Ancient Viking Heads of 1,500 Years Found in Melting Glaciers


Climate change, which threatens the future of the world and the life on the earth, also causes the emergence of ancient artifacts under the glaciers. A 1,500-year-old arrowhead was found under the melting glaciers as part of a program in Norway.

Climate change, one of the biggest threats of our world and life on earth, has led to the emergence of the arrow buried under a glacier for exactly 1,500 years.

The ancient arrowhead, dating back to the Germanic Iron Age, was discovered in the south of Norway. In the northern part of Norway, the arrow of the arrow and a feather were also found. The arrowhead is 17 inches long and weighs just over 28 grams.

Arrow head caused by climate change
Archaeologists, who made the discovery, said that climate change also affected the Jotunheimen glacier and led to the emergence of structures under the ice. The anthropologist Shoshi Parks, included in the Glacier Archeology Program, used the following statements:

“Three national parks unite in this region in the center of Norway. However, Jotunheimen is the most remarkable among them with its 250 peaks higher than 1,900 meters. Also among these summits are Galdhøpiggen and Glittertind, which are the highest points in Northern Europe. ”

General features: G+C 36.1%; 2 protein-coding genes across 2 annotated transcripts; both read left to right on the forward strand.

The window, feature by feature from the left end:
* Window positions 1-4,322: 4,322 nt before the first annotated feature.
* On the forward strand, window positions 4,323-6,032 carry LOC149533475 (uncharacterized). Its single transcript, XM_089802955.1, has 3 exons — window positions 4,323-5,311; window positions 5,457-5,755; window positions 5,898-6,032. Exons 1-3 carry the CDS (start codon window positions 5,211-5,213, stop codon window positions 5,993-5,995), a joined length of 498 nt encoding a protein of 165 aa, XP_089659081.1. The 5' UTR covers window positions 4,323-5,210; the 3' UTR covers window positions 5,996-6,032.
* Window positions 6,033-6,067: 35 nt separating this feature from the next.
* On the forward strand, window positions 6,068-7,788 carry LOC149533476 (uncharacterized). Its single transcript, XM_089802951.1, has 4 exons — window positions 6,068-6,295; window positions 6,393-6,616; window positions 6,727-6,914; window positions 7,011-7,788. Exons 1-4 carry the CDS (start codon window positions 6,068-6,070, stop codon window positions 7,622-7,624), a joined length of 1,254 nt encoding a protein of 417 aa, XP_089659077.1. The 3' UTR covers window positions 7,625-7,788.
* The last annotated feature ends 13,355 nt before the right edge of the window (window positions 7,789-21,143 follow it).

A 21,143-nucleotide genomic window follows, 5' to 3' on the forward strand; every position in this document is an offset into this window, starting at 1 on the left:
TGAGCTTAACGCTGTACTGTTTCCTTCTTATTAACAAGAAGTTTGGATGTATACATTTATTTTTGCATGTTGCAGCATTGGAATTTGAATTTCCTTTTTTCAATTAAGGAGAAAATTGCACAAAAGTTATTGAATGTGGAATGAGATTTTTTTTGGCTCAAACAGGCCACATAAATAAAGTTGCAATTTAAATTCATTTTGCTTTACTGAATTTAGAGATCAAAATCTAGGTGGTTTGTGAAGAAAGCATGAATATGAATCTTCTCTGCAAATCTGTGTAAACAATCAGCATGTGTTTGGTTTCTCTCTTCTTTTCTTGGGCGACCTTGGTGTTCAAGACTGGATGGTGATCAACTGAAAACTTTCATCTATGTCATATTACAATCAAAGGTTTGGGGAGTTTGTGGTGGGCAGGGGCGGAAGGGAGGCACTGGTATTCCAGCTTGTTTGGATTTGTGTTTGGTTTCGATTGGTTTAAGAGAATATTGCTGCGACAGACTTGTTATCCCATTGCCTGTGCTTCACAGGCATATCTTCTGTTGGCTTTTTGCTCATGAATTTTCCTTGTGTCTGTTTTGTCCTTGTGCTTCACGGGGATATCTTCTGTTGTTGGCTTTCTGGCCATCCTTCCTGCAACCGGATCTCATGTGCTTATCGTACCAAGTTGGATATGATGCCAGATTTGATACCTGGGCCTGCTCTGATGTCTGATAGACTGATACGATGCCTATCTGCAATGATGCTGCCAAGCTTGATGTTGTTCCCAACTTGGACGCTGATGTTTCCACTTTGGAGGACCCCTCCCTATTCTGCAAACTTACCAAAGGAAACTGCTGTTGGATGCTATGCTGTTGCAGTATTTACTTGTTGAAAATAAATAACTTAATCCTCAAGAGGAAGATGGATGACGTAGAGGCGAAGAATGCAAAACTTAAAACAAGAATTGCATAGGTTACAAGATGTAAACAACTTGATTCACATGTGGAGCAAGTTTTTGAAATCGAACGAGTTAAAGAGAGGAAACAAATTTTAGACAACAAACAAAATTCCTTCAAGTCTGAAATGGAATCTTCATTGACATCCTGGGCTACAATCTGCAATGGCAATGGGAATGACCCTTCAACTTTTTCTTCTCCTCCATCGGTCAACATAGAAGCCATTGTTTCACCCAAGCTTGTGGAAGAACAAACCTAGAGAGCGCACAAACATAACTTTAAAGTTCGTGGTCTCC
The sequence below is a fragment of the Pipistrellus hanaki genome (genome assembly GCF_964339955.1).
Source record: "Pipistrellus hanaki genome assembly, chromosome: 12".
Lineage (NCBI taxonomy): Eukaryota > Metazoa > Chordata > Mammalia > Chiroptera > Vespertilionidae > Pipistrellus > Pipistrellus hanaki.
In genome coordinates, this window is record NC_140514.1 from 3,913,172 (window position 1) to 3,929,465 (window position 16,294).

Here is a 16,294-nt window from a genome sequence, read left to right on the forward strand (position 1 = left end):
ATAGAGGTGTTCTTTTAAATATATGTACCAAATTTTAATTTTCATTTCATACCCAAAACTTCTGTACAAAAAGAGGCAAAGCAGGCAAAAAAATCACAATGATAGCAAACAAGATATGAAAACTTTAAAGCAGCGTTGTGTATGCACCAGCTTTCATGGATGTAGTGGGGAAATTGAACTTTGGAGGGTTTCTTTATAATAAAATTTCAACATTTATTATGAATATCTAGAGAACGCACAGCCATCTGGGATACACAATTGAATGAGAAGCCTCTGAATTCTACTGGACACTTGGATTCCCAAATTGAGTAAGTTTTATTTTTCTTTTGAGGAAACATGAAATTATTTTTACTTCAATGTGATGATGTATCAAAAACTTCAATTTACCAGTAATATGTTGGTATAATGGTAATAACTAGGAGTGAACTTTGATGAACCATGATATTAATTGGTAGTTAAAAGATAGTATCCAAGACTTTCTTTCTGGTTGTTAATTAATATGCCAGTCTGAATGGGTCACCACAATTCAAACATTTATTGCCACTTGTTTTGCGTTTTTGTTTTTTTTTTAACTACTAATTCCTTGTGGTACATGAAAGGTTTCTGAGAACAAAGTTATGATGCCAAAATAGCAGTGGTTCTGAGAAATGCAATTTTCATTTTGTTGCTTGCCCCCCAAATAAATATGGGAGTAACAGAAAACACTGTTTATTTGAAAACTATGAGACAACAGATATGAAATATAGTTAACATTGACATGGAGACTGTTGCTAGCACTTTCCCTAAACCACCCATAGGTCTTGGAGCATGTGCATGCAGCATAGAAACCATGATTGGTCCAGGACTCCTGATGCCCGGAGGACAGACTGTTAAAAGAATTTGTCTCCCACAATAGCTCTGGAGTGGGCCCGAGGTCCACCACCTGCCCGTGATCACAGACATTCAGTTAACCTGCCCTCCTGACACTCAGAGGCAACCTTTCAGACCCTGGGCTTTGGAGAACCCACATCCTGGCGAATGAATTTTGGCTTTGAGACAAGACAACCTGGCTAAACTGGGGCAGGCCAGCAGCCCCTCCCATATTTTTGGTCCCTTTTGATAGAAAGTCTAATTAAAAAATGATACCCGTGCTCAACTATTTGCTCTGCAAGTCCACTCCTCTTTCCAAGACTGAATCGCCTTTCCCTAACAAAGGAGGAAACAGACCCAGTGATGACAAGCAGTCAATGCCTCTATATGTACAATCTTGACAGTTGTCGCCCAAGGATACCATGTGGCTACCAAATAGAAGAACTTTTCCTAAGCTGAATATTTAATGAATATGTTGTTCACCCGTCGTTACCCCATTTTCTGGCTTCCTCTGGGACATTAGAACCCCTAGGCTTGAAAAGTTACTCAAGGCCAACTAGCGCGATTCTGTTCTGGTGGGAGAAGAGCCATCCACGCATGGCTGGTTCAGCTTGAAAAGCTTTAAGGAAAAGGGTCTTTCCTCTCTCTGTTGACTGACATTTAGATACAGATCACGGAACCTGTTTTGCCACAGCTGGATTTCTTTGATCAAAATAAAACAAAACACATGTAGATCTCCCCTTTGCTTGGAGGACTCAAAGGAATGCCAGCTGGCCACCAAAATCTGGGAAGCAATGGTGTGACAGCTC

According to the statements made by the experts, the hot weather caused by climate change caused many glaciers in Norway to be significantly melted in recent years. Of course, the dissolved glaciers allow archaeologists to find remains from the past, but can also destroy remains that were not discovered in time.

Lars Pilø, one of the participants of the Glacier Archeology Program, stated that they experienced rapid melting in their region and that they found pieces of human history for this reason. Continuing their work in Jotunheimen, the team discovered an ancient snow racket designed for horses last year. It is believed that this discovery coincided with the Viking Age or the Medieval Period.

Within the scope of the Glacier Archeology Program held in Norway, more than 2 thousand works were found, the oldest of which was 6 thousand years old. Among the works included in the program are many things such as man-made hunting tools, leather and clothes.


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